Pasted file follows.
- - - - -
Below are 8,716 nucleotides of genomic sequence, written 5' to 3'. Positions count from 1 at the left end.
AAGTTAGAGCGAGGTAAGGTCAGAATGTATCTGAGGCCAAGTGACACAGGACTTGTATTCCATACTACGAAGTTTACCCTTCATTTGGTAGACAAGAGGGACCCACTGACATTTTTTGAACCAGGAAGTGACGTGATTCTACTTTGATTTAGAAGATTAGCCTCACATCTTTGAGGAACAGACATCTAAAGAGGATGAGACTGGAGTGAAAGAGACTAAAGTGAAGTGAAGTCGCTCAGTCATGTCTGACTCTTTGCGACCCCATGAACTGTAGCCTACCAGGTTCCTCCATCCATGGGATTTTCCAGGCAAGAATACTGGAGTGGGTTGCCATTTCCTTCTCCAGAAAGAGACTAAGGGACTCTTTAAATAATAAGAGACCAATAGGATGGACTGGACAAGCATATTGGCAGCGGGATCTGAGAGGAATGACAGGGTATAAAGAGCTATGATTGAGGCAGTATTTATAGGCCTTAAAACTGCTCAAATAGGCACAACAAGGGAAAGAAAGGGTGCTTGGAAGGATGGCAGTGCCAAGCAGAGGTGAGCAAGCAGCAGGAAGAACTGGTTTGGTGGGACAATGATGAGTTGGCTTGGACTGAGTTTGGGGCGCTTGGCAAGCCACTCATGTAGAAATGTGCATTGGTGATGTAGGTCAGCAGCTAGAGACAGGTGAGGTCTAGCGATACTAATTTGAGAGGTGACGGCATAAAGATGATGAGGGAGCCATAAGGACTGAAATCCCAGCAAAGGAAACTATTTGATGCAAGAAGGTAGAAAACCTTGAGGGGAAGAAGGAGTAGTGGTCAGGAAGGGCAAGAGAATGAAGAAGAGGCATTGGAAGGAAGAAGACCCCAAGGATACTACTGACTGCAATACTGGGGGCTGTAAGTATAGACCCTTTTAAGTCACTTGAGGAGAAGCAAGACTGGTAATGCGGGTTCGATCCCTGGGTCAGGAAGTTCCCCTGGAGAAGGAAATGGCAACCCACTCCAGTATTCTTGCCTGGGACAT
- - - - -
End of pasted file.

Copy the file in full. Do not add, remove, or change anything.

Below are 8,716 nucleotides of genomic sequence, written 5' to 3'. Positions count from 1 at the left end.
AAGTTAGAGCGAGGTAAGGTCAGAATGTATCTGAGGCCAAGTGACACAGGACTTGTATTCCATACTACGAAGTTTACCCTTCATTTGGTAGACAAGAGGGACCCACTGACATTTTTTGAACCAGGAAGTGACGTGATTCTACTTTGATTTAGAAGATTAGCCTCACATCTTTGAGGAACAGACATCTAAAGAGGATGAGACTGGAGTGAAAGAGACTAAAGTGAAGTGAAGTCGCTCAGTCATGTCTGACTCTTTGCGACCCCATGAACTGTAGCCTACCAGGTTCCTCCATCCATGGGATTTTCCAGGCAAGAATACTGGAGTGGGTTGCCATTTCCTTCTCCAGAAAGAGACTAAGGGACTCTTTAAATAATAAGAGACCAATAGGATGGACTGGACAAGCATATTGGCAGCGGGATCTGAGAGGAATGACAGGGTATAAAGAGCTATGATTGAGGCAGTATTTATAGGCCTTAAAACTGCTCAAATAGGCACAACAAGGGAAAGAAAGGGTGCTTGGAAGGATGGCAGTGCCAAGCAGAGGTGAGCAAGCAGCAGGAAGAACTGGTTTGGTGGGACAATGATGAGTTGGCTTGGACTGAGTTTGGGGCGCTTGGCAAGCCACTCATGTAGAAATGTGCATTGGTGATGTAGGTCAGCAGCTAGAGACAGGTGAGGTCTAGCGATACTAATTTGAGAGGTGACGGCATAAAGATGATGAGGGAGCCATAAGGACTGAAATCCCAGCAAAGGAAACTATTTGATGCAAGAAGGTAGAAAACCTTGAGGGGAAGAAGGAGTAGTGGTCAGGAAGGGCAAGAGAATGAAGAAGAGGCATTGGAAGGAAGAAGACCCCAAGGATACTACTGACTGCAATACTGGGGGCTGTAAGTATAGACCCTTTTAAGTCACTTGAGGAGAAGCAAGACTGGTAATGCGGGTTCGATCCCTGGGTCAGGAAGTTCCCCTGGAGAAGGAAATGGCAACCCACTCCAGTATTCTTGCCTGGGACAT